[0014] The action selection system 100 controls an agent 104 interacting with an environment 106 to accomplish a task by selecting actions 108 to be performed by the agent 104 at each of multiple time steps during the performance of an episode of the task. [0015] As a general example, the task can include one or more of, e.g., navigating to a specified location in the environment, identifying a specific object in the environment, manipulating the specific object in a specified way, controlling items of equipment to satisfy criteria, distributing resources across devices, and so on.

[0016] More generally, the task is specified by received rewards, e.g., such that an episodic return is maximized when the task is successfully completed. Rewards and returns will be described in more detail below. Examples of agents, tasks, and environments are also provided below.

[0017] An “episode” of a task is a sequence of interactions during which the agent attempts to perform a single instance of the task starting from some starting state of the environment. In other words, each task episode begins with the environment being in an initial state, e.g., a fixed initial state or a randomly selected initial state, and ends when the agent has successfully completed the task or when some termination criterion is satisfied, e.g., the environment enters a state that has been designated as a terminal state or the agent performs a threshold number of actions without successfully completing the task.

[0018] At each time step during any given task episode, the system 100 receives an observation 110 characterizing the current state of the environment 106 at the time step and, in response, selects an action 108 to be performed by the agent 104 at the time step. An action to be performed by the agent will also be referred to in this specification as a “control input.” After the agent performs the action 108, the environment 106 transitions into a new state and the system 100 receives a reward 130 from the environment 106.

[0019] Generally, the reward 130 is a scalar numerical value and characterizes the progress of the agent 104 towards completing the task.

[0020] As a particular example, the reward 130 can be a sparse binary reward that is zero unless the task is successfully completed as a result of the action being performed, i.e., is only nonzero, e.g., equal to one, if the task is successfully completed as a result of the action performed. [0021] As another particular example, the reward 130 can be a dense reward that measures a progress of the agent towards completing the task as of individual observations received during the episode of attempting to perform the task, i.e., so that non-zero rewards can be and frequently are received before the task is successfully completed.

[0022] While performing any given task episode, the system 100 selects actions in order to attempt to maximize a return that is received over the course of the task episode. [0023] That is, at each time step during the episode, the system 100 selects actions that attempt to maximize the return that will be received for the remainder of the task episode starting from the time step.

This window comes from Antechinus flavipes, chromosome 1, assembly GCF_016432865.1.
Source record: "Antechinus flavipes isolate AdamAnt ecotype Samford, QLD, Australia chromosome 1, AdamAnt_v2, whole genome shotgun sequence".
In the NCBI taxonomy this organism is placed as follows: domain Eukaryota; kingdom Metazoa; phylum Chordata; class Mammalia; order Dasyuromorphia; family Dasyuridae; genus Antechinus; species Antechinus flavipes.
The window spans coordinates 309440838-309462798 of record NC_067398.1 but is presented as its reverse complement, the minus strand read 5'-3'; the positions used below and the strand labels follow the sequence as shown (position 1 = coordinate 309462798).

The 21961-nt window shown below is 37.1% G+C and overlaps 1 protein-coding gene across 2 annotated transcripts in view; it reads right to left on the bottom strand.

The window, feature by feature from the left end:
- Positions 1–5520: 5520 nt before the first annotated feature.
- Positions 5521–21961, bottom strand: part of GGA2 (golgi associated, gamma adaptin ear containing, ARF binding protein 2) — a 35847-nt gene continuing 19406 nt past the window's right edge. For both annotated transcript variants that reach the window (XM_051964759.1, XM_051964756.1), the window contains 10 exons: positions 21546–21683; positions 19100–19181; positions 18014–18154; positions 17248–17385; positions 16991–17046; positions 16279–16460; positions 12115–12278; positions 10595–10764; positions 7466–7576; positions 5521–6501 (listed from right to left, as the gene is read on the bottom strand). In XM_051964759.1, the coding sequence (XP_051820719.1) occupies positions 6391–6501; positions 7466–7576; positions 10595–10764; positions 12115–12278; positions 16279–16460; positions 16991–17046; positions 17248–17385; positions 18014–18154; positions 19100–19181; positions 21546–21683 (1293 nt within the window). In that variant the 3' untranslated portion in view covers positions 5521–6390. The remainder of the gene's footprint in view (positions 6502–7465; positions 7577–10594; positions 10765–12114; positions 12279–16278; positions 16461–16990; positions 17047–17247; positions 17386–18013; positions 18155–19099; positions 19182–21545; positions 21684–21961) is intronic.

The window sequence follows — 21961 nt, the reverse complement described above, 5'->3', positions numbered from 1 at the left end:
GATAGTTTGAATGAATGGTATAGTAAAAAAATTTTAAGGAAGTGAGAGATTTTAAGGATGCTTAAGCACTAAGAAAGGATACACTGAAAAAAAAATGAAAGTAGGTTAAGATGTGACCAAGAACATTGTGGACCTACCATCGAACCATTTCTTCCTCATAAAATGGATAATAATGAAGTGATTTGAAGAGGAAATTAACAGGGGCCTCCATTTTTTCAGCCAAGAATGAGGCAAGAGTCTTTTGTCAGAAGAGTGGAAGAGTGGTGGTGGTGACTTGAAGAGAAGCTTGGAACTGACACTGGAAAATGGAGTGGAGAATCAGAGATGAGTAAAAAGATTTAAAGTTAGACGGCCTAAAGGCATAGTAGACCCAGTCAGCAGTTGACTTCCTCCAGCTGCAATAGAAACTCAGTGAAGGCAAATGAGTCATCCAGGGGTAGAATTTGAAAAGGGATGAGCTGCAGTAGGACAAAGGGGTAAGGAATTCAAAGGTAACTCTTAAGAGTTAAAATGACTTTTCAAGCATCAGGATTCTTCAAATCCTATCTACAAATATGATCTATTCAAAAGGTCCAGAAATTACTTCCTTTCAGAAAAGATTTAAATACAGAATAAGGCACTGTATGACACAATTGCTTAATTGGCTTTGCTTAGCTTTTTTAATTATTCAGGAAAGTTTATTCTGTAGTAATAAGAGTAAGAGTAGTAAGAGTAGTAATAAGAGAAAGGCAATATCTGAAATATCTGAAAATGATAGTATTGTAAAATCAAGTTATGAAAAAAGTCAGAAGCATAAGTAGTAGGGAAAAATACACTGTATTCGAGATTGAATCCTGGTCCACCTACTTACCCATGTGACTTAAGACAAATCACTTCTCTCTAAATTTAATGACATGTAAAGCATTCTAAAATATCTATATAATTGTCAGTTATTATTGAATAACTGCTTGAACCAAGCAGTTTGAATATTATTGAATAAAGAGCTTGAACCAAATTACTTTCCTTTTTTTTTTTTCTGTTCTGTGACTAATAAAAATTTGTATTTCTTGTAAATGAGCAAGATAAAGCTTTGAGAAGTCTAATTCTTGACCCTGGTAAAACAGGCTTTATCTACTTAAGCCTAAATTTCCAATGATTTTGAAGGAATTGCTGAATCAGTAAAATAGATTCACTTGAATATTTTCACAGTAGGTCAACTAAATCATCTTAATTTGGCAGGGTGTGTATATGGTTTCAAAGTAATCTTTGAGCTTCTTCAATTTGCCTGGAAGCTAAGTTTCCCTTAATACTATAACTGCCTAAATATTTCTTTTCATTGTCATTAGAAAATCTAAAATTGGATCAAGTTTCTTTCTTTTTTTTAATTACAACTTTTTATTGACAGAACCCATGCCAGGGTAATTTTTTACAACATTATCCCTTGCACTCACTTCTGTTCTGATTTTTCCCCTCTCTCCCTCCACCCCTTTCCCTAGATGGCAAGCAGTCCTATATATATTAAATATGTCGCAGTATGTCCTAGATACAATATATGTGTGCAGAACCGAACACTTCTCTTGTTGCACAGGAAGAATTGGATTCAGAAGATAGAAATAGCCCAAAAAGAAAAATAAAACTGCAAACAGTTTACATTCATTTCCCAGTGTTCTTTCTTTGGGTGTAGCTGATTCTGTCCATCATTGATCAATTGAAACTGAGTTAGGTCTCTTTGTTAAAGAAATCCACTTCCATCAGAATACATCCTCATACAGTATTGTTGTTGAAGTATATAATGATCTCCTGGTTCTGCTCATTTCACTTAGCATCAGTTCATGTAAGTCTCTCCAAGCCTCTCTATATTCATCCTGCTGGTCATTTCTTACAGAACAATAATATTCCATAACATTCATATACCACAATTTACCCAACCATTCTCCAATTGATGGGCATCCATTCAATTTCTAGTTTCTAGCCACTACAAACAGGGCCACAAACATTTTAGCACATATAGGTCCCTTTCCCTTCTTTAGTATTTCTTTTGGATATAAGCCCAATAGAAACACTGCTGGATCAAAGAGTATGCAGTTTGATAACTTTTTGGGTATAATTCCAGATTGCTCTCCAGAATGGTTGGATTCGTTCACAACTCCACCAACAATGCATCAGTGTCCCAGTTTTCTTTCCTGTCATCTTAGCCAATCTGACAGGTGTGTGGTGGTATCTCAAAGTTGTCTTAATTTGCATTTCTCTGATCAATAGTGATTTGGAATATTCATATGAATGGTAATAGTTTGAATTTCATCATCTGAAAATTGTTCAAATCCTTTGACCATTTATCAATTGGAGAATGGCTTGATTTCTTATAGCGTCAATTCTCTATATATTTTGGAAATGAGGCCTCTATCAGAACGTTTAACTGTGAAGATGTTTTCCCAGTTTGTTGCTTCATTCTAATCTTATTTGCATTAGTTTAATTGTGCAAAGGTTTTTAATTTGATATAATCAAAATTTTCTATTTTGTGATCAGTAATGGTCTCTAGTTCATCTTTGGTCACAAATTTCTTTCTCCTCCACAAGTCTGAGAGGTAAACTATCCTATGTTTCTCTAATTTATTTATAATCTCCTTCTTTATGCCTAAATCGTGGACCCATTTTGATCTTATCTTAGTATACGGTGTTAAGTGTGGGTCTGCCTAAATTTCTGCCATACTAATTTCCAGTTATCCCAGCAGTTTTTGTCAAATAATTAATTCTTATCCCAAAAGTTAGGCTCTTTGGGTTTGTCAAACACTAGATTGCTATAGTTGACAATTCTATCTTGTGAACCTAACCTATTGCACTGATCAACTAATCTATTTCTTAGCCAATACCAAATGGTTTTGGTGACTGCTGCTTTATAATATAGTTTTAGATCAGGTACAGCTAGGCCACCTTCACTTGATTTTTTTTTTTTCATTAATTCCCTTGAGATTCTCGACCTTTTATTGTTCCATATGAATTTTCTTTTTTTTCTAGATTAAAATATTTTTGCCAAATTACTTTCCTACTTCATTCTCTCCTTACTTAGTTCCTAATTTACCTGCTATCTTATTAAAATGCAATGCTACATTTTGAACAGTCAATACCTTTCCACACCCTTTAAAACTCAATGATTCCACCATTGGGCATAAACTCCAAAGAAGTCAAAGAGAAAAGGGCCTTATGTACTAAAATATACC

[0024] Generally, at any given time step, the return that will be received is a combination of the rewards that will be received at time steps that are after the given time step in the episode. [0025] For example, at a time step /, the return can satisfy: where i ranges either over all of the time steps after t in the episode or for some fixed number of time steps after t within the episode, y is a discount factor that is greater than zero and less than or equal to one, and r t is the reward at time step i.

[0026] To control the agent, at each time step in the episode, an action selection subsystem 102 of the system 100 uses a task policy neural network 122 and a low-level controller neural network 126 to select the action 108 that will be performed by the agent 104 at the time step.

[0027] In particular, the action selection subsystem 102 uses the task policy neural network 122 and the low-level controller neural network 126 to process the observation 110 to generate a policy output and then uses the policy output to select the action 108 to be performed by the agent 104 at the time step.

[0028] In one example, the policy output may include a respective numerical probability value for each action in a fixed set of actions. The system 102 can select the action, e.g., by sampling an action in accordance with the probability values for the action indices, or by selecting the action with the highest probability value.

[0029] In another example, the policy output may include a respective Q-value for each action in the fixed set. The system 102 can process the Q-values (e.g., using a soft-max function) to generate a respective probability value for each action, which can be used to select the action (as described earlier), or can select the action with the highest Q-value.

[0030] The Q-value for an action is an estimate of a return that would result from the agent performing the action in response to the current observation and thereafter selecting future actions performed by the agent in accordance with current values of the parameters of the task policy neural network 122 and the low-level controller neural network 126.